Hitler assassination plotter Von Kleist dies
A former German army lieutenant who took part in a plot to assassinate German leader Adolf Hitler in 1944 has died.
Ewald-Heinrich von Kleist died aged 90 at his home in Munich last Friday, his wife Gundula told the Associated Press.
Mr von Kleist was just 22 when he volunteered to wear a suicide vest at a meeting with Hitler.
The meeting did not come off, but months later he played a key role in what became known as the 20 July plot.
He was supposed to carry a briefcase packed with explosives to a meeting with the Nazi leader, but in a change of plan the bomb was planted by plot mastermind Colonel Claus von Stauffenberg.
Col von Stauffenberg - played by Tom Cruise in the 2008 film of the plot, Valkyrie - placed the bomb in a conference room where Hitler was meeting his officials inside the "Wolf's Lair", Hitler's command post in East Prussia.
But, the plot did not go to plan - the briefcase was moved out of the way and Hitler escaped the full force of the blast.
Col Von Stauffenberg, along with von Kleist's father - a known opponent of Hitler - and others involved in the plot were arrested and later executed.
Ewald-Heinrich von Kleist was arrested and sent to a concentration camp, but was later allowed to return to combat duty.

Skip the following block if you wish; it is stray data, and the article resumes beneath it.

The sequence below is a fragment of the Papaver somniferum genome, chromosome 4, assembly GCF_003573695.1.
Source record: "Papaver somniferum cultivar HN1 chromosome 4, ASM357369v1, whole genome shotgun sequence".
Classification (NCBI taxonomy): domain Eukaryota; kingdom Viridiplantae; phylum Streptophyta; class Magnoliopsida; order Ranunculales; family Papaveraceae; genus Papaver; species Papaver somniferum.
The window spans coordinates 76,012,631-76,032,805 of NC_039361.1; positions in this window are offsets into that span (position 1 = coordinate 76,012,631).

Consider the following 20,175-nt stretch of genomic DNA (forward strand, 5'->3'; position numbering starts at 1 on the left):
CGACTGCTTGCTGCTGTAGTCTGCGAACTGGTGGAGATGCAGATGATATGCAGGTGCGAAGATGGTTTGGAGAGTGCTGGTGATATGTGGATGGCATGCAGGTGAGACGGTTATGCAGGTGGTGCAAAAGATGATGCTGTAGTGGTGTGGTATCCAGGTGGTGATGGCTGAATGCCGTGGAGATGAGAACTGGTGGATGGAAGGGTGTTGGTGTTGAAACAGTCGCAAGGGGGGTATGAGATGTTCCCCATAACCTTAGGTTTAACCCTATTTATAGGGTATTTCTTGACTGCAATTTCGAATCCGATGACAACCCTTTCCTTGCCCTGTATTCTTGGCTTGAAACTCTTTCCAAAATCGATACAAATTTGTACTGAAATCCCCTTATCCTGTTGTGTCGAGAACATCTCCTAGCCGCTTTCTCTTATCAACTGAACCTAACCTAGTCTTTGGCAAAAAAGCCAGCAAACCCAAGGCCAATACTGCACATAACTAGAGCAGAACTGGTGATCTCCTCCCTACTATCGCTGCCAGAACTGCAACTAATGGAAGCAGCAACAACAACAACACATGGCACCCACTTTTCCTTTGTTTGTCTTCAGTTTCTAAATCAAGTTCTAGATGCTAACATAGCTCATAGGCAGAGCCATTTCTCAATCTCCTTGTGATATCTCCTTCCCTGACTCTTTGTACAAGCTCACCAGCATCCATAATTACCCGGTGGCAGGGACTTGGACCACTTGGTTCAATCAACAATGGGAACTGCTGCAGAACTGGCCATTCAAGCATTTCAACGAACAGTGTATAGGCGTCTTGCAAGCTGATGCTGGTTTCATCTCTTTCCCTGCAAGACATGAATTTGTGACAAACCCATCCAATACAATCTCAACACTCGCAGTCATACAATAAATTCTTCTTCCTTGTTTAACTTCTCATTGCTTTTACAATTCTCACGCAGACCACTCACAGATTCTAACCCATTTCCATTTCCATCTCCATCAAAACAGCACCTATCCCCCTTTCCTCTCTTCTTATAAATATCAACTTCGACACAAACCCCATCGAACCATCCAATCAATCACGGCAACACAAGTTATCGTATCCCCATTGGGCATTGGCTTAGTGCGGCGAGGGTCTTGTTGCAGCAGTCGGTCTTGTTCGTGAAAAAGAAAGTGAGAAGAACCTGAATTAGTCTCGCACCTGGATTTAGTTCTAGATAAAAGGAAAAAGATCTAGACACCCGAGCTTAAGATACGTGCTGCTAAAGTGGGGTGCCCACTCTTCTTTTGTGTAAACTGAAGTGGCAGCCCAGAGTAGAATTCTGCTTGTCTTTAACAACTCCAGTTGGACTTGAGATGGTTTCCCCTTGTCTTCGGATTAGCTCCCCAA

Born in 1922 in an area of north-eastern Germany that is now part of Poland, Mr von Kleist came from a long line of Prussian landowners.
While an infantry officer, he was approached by Col von Stauffenberg - who suggested he wear a suicide vest under a new uniform he was due to be modelling for Hitler.
Mr von Kleist later recalled how his father gave his blessing to the suicide mission.
"Fathers love their sons and mine certainly did, and I had been quite sure he would say no. But as always, I had underestimated him," he said.
The meeting with Hitler never happened.
In later life, Ewald-Heinrich von Kleist founded the annual Munich Conference on Security Policy - a powerful forum that brings together the world's top diplomats and defence officials to discuss global policy issues.
US Senator John McCain paid tribute to his "friend of three decades", saying: "I learned a great deal over the years from Ewald's wise counsel and statesmanship. I enjoyed the great pleasure of his company and the privilege of his friendship, for which I will always be grateful."